“Music is my life,” declares Florence Foster Jenkins in the latest biopic from director Stephen Frears (The Queen, Philomena). Meryl Streep plays the eponymous New York socialite, a big name on the musical scene in 1940s Manhattan. Along with her husband and manager St. Clair Bayfield (Hugh Grant) she presents tableaux-vivants from famous musical scenes for her devoted and mainly octogenarian audience, but singing is her private passion. So much so that she takes it upon herself to have lessons and eventually give a gala performance at Carnegie Hall.
The problem is she can’t sing. Really can’t sing. There are lots of scenes which showcase her truly terrible vocals. It takes real skill to sing badly as convincingly as Streep manages. I did wonder whether perhaps the dearth of Florence’s vocal aptitude had been exaggerated for comedic effect. But no, it turns out there are recordings knocking around which are the real deal and she really was that ear-offending. Streep’s performance is in fact an uncanny impression of the lack of skill for tone, pitch, pronunciation and general talent that Florence possessed. In a refreshing twist the trailer gives very little away in terms of singing, making its effect a dreadfully delicious surprise – it really must be heard to be believed.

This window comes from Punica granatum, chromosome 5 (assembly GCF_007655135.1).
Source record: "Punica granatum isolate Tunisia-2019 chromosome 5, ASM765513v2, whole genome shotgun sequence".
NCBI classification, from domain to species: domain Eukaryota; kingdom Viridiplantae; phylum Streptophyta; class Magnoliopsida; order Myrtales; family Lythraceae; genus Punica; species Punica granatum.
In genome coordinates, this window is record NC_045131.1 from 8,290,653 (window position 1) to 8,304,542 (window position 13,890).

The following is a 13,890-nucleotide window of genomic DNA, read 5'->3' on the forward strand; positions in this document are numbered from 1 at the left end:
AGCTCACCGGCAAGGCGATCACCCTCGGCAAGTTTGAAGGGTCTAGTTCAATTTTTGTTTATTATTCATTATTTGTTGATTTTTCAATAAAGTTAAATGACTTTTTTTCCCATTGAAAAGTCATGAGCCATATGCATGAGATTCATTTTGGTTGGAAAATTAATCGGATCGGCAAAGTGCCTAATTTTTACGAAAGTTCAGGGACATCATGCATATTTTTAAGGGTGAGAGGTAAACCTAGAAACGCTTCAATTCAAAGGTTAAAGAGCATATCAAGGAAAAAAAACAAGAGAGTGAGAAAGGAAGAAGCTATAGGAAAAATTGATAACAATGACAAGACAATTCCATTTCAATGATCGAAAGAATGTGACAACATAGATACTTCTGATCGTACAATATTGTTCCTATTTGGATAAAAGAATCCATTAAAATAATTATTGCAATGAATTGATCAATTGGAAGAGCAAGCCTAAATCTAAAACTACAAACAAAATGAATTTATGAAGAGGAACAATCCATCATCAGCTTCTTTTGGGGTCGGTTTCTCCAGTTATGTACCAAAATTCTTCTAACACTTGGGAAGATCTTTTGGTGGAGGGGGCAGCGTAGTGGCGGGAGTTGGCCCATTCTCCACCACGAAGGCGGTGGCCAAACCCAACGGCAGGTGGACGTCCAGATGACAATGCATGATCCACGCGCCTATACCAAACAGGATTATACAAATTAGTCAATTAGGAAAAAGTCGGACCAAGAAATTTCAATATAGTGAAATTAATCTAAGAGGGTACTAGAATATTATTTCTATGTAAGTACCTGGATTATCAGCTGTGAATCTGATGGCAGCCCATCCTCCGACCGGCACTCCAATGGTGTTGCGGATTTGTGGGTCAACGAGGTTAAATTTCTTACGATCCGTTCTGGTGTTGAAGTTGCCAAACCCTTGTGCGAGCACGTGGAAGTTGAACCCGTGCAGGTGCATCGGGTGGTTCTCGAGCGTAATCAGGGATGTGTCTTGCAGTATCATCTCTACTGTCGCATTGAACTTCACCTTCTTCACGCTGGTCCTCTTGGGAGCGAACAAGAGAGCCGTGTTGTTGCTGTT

The film itself treats the Florence with love. Despite the ‘scoffers’ (a much better word than the modern equivalent: haters) of the New York scene we, along with her devoted – but possibly deaf – fans, are willing her to succeed. And there are some truly poignant moments, too. When one of her detractors gets through, we see the chinks in her armour. Her devoted husband (‘Whitey’ to her) shields her from the arrows of society, and especially from the music critic at the New York Post.
The two leads give fantastic performances, Streep once more confirming her chameleonic ability to play any part with panache. Grant gives a tender, intricate performance, with more depth than the posh, floppy-haired role he’s often typecast in. This is particularly impressive considering he is still playing a posh stereotype, it’s different. He’s in a happy marriage, he’s settled down. Grant’s latest incarnation offers a distinct maturity.
A surprising stand-out performance comes from Simon Helberg, ‘Wolowitz’ from The Big Bang Theory. He breaks free of the geek we know him as. Working as Florence’s accompanist, he plays Cosme McMoon – another of the film’s many amazing names. Full of camp nervous energy, he’s our eyes into the bizarre world of Florence’s world. His disbelief is ours too.
The titular character’s lack of singing talent shouldn’t put you off. The film is stacked with great music – operatic, classical and contemporary. We’re also treated to some fantastic dancing from Hugh Grant in one memorable scene. It paints a beautiful picture of 1940s New York. Despite being filmed in Liverpool, we’re placed right there and then amongst the smoke and yellow cabs.
The wandering narrative did feel a little listless at times. The side-plots of St. Clair and Cosme are never engaging, and only detract from Florence’s story. But this is a minor quibble to an otherwise laugh-out-loud film. As Grant points out to Florence, ‘Ours is a happy world’. In an age of cinema doom and gloom, with horror and disaster movies increasingly the norm, Florence Foster Jenkins will leave you feeling warm inside.